He threatens to fight me in court if I won’t sign over custody

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Divorces that involve children are often very difficult. In a best-case scenario, the parents are concerned for the well-being of the child but may not agree upon what’s in his or her best interest. In some cases, though, the child is used as a bargaining chip. It’s not uncommon for one parent or another to threaten to fight the other party if custody is not signed over, using the threat of court time to get what he or she wants. Fortunately, such threats are not necessarily as effective as one might think and they certainly should not be grounds for giving up custody.

The Basis of Custody

Custody is not decided by a parent deciding to fight in court, nor is it necessarily always decided by the wishes of either party in a divorce. Instead, the main consideration is doing what is in the best interests of the child, a factor that takes into account both the child’s physical and emotional well-being. Custody is certainly not as simple as being the first person to file for custody in court or even being the party that seems to contact the court most often with complaints about the actions of his or her former spouse.

When you go through a divorce, it’s in the interest of the court to make sure that your child receives as much stability and care as possible. While the court certainly cannot determine which parent is the most loving or who has the most meaningful connection with the child, the court will take the attitudes of both parties as well as the wishes of the child into account. An individual who seems to use custody as leverage will not necessarily be looked favorably on by the court, though it can be difficult to determine the reasons behind an individual’s actions.

Is it Worth Fighting

If you are interested in maintaining any form of custody over your child, it’s important not to sign over your parental rights simply because your former spouse threatens to take you to court. If you go to court, you will be forced to abide by the decision made there, one that will likely have input from both parties as well as that of the court. If you make a custody agreement without going to court, though, it’s likely that this decision will be accepted and will become the agreed-upon arrangement going forth.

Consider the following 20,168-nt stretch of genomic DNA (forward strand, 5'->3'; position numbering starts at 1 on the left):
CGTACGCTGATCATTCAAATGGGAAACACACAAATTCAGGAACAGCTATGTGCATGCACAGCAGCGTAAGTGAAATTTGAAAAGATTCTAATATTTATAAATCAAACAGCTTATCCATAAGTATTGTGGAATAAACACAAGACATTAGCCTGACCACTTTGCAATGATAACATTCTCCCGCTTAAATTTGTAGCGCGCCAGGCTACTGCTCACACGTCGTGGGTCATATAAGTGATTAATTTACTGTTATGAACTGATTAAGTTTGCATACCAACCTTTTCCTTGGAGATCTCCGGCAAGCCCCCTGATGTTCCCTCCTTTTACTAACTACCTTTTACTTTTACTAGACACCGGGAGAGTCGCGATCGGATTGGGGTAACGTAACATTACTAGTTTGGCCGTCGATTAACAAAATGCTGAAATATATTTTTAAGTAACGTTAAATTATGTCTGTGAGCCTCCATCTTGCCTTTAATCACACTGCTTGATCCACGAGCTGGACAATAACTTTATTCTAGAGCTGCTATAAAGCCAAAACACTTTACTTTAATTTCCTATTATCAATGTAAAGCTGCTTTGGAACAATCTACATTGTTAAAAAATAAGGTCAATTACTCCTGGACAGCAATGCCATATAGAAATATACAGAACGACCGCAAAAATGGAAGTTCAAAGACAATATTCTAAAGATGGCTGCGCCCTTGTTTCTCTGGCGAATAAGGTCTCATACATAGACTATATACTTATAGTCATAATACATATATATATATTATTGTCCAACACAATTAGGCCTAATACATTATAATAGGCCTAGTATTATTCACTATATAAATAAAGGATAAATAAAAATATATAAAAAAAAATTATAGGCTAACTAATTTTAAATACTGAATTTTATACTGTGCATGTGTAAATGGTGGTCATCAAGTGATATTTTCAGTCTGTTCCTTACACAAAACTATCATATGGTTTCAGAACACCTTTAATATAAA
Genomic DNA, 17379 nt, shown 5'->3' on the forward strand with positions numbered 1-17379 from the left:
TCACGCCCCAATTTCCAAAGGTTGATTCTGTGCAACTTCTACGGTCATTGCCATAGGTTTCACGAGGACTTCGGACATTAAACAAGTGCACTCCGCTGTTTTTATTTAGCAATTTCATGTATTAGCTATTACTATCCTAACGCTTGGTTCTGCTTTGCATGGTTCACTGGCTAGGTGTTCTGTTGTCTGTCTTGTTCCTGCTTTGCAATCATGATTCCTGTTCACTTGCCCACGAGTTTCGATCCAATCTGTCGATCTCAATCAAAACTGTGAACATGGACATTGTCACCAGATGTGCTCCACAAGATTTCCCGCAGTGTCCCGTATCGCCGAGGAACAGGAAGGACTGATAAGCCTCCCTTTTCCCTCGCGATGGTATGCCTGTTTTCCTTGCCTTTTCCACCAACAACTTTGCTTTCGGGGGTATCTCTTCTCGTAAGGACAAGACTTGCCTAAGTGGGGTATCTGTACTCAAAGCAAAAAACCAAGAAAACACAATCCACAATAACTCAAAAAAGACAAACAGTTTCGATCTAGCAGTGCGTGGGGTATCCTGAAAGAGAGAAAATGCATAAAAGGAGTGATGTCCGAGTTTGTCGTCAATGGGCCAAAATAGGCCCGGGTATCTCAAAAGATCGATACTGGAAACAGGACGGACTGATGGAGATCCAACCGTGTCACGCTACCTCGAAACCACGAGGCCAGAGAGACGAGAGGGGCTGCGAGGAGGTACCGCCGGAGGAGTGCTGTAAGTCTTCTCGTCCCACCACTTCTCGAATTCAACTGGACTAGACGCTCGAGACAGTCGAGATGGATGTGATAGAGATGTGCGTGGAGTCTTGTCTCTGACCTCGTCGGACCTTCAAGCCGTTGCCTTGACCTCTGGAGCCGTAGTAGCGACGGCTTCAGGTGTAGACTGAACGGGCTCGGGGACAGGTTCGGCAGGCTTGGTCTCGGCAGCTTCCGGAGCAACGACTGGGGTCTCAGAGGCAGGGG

It is possible to change a custody agreement after it has been signed, but doing so can be very difficult. After all, it is the assumption of the court that you agreed to this custody arrangement and that doing so was in the best interest of the child. It would be an uphill battle for anyone who tries to fight against an agreement that he or she signed, and doing so would generally require that something significant has changed since the original agreement went into place. Making any changes would almost certainly involve the type of court fight that your former spouse was threatening in the first place.

Standing Your Ground

While you cannot stop your former spouse from making threats about fighting you in court, it is well within your rights to refuse to sign over custody of your child. It’s better to have the fight now than to have it later, especially as doing so will cause more instability for your child. The agreement you make when you get divorced will be seen as the default going forward, so make sure that you fight for an arrangement that you can live with and that will provide the healthiest possible environment for your child.

If you are threatened with a fight in court, it’s vital that you work with an attorney. Not only will a good lawyer let you know how the custody process works, but he or she can provide valuable insight as to whether or not either the wishes of you or your former spouse are realistic when it comes to custody arrangements. While the best custody agreements are those that are made with cooperating partners, you should not feel bullied into accepting an arrangement that is unfair to you or to your child. If your partner is will to threaten you with a fight in court, it’s better to get that fight out of the way now than to have to deal with it in the future.